You could easily go and see Catherine Wreford perform in a show and not know anything was wrong.
A professional dancer with a huge number of stage credits to her name, it’s perhaps only when you look at the show programme that you’d find out she has brain cancer.
“I always put it in my bio because I want people to know I’m on stage and still performing, but I have an invisible disease,” she tells BBC News.
“And I want people to know the invisible disease I have will kill me at some point, but not now. I can still dance, and because I can still dance, that’s what I’m doing.”
When the 39-year-old was first diagnosed with anaplastic astrocytoma (a malignant brain tumour), she was told she had between two and six years left to live.
That was six years ago.
But despite 2019 being the year that her determined time should be up, she is preparing to appear in a new production of Romeo and Juliet in her Canadian home city.
The Royal Winnipeg Ballet (RWB) has invited her back, along with her close friend Craig Ramsay, two decades after the pair trained at the company’s ballet school.
Together, she and Craig will portray Lord and Lady Capulet when the production opens on 13 February.
“Rehearsals have been going really well, everyone is so kind and accepting of us,” Wreford says of the last few weeks.
Tara Birtwhistle, associate artistic director of the RWB, says she’s “thrilled” to have Wreford and Ramsay back.
“We are proud of all that they have accomplished and to have them here, performing with the company, rehearsing in the studios where they learned their craft, is incredibly emotional, even more so in context of Catherine’s story,” she tells BBC News.
Despite training as a dancer and going on to star in Broadway shows, Wreford had actually given up her career in the entertainment industry more than a decade ago.
“I’d gone from training to performing on Broadway, and I’d never taken a break,” she explains. “I was doing one show while rehearsing for another show, and my body was breaking down, I had a bunch of injuries.
“So I thought I’d take a little time off, and that turned into many years off, and I ended up running a mortgage company and then becoming a nurse.”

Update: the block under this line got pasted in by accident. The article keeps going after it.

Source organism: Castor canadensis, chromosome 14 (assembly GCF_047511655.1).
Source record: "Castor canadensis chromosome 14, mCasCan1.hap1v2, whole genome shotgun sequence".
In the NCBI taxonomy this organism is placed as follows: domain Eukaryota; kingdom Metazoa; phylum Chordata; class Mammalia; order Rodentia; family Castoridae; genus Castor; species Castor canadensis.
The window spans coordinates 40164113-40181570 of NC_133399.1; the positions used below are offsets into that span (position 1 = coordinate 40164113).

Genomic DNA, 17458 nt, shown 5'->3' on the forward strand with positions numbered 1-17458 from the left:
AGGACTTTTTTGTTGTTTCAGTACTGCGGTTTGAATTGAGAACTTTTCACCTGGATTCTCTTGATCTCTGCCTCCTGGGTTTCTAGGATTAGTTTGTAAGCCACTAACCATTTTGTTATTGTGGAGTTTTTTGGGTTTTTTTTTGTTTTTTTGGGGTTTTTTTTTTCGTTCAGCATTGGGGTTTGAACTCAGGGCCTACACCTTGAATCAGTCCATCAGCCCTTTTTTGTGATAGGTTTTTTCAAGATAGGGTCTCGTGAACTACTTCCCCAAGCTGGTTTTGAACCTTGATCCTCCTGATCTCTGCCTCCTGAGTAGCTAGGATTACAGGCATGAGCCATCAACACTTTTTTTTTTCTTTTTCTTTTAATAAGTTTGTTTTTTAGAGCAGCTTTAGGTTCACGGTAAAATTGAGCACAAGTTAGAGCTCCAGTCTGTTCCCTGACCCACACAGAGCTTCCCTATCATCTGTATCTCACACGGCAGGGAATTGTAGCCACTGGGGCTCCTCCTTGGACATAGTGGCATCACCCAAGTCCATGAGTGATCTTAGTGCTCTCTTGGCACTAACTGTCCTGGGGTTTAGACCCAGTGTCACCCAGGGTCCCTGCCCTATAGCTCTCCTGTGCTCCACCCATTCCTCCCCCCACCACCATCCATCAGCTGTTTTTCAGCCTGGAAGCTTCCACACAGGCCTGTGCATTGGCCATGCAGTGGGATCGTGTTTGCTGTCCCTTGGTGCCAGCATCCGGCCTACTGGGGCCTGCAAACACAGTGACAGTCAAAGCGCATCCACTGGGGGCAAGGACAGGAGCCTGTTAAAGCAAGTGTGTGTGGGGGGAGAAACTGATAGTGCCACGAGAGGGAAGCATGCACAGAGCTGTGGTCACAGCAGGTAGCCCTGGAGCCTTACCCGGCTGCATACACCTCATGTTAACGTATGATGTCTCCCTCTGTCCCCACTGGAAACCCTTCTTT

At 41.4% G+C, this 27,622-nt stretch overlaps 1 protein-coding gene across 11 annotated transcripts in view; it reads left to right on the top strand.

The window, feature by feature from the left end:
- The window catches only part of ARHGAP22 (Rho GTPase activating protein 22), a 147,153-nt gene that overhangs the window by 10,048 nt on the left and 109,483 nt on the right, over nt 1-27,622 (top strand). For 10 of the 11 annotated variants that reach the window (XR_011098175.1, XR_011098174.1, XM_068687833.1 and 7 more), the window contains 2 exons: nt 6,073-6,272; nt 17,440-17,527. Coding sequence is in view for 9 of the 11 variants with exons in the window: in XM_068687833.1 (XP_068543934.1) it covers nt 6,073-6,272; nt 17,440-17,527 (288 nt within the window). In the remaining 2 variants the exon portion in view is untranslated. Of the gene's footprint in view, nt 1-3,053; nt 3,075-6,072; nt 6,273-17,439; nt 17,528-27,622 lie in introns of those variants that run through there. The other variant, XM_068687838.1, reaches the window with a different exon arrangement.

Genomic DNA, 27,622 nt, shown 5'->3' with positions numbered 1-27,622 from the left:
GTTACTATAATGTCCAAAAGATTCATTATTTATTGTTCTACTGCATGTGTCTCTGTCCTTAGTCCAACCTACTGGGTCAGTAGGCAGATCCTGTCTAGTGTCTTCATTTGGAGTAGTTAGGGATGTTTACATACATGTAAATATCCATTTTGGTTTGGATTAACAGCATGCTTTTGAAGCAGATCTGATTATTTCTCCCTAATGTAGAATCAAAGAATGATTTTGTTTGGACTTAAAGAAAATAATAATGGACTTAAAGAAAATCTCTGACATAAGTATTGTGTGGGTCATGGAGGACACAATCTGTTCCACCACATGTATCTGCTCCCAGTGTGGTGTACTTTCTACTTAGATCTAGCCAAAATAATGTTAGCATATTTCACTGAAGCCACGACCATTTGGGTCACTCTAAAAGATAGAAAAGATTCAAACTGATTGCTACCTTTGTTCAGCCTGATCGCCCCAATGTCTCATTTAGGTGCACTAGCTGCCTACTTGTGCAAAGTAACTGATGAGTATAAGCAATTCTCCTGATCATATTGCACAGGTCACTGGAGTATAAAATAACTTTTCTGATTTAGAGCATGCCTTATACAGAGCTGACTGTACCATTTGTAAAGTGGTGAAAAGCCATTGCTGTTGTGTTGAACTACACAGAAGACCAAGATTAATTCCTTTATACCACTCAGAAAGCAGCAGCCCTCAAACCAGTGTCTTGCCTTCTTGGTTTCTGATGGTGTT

Such a career change might sound like a total departure from her performing background – but Wreford surprisingly found plenty of overlap between dancing and being a mortgage advisor.
“It’s basically the same thing, I’m acting right?!” she laughs. “I choreograph people into getting a new mortgage!… so I got to use that part of my brain a lot.”
Symptoms of a malignant brain tumour
- Headaches (often worse in the morning and when coughing or straining)
- Fits (seizures)
- Regularly feeling sick or vomiting
- Memory problems or changes in personality
- Weakness, vision problems or speech problems that get worse
The outlook for a malignant brain tumour depends on things like where it is in the brain, its size, and what grade it is.
It can sometimes be cured if caught early, but a brain tumour often comes back and it sometimes isn’t possible to remove it.
After several successful years running the mortgage company, Wreford decided to train as a nurse.
But just as she was focused on graduating and giving birth to her second child, tragedy struck.
“I graduated from nursing school on 10 May , had my daughter Quinn on 18 May, and was diagnosed with brain cancer on 24 June.”
But after her diagnosis, Wreford says she decided she wanted to spend her final years going “back to what I really love, which is being on stage and performing”.
A determination to continue performing is common among entertainers with such conditions.
Chart-topping singer John Newman, who is 28, had to take a break when he was first diagnosed with a benign brain tumour in 2012, which returned in 2016.
But he kept ambitions high, continuing to write music and commenting that he was aiming to play Wembley Stadium this year.
“I’ve got this thing in my head. It’s part of my body and I have other things I need to concentrate on,” he told The Sun.
Similarly, opera singer Russell Watson said he used it as inspiration, and is set to embark on a 22-night tour later this year.
“As soon as I was told it was physiologically improbable that I would go back to performing the way I was before… I thought, ‘I’ll show you!'” he told Jeremy Vine in December.
“All I need is someone to tell me I can’t do something. It was painful but I feel very lucky every time I walk on stage.”
For Wreford, the part of her brain most heavily affected relates to her short term memory and speech.
Which presumably means that, when it comes to performing, learning a dance is easier than dialogue.
“Absolutely,” she says. “Dancing is way easier for me than learning lines and songs.
“I’m proud of myself if I can get through an audition without messing up the lines. But choreography still sticks in my head, that’s a different part of my brain.”
Wreford tells directors and producers of her condition in advance, who make allowances for her needs.
“When I play a bigger role, the people who hire me know the situation and send me everything way ahead of time so I can sing it and learn the lines three times a day, so it moves more from my short term memory to my long term memory,” she explains.
“I don’t have much of a short term memory, so Craig will be like, remember this thing we learned yesterday, and I’ll be like nope, no memory of it at all!”
Wreford feels strongly that she and her two children, eight-year-old Elliot and five-year-old Quinn, talk openly about her condition – which can sometimes result in finding humour in the situation.
“I treat them like adults,” she says, “while still being parental”.
“Elliot once came with me to the oncologist, and he was seven at the time. And I said, ‘Hey buddy do you wanna ask any questions?’
“And,” she laughs, “he asked the oncologist, ‘How much money do you make?’ And I was like, ‘Not those kinds of questions!'”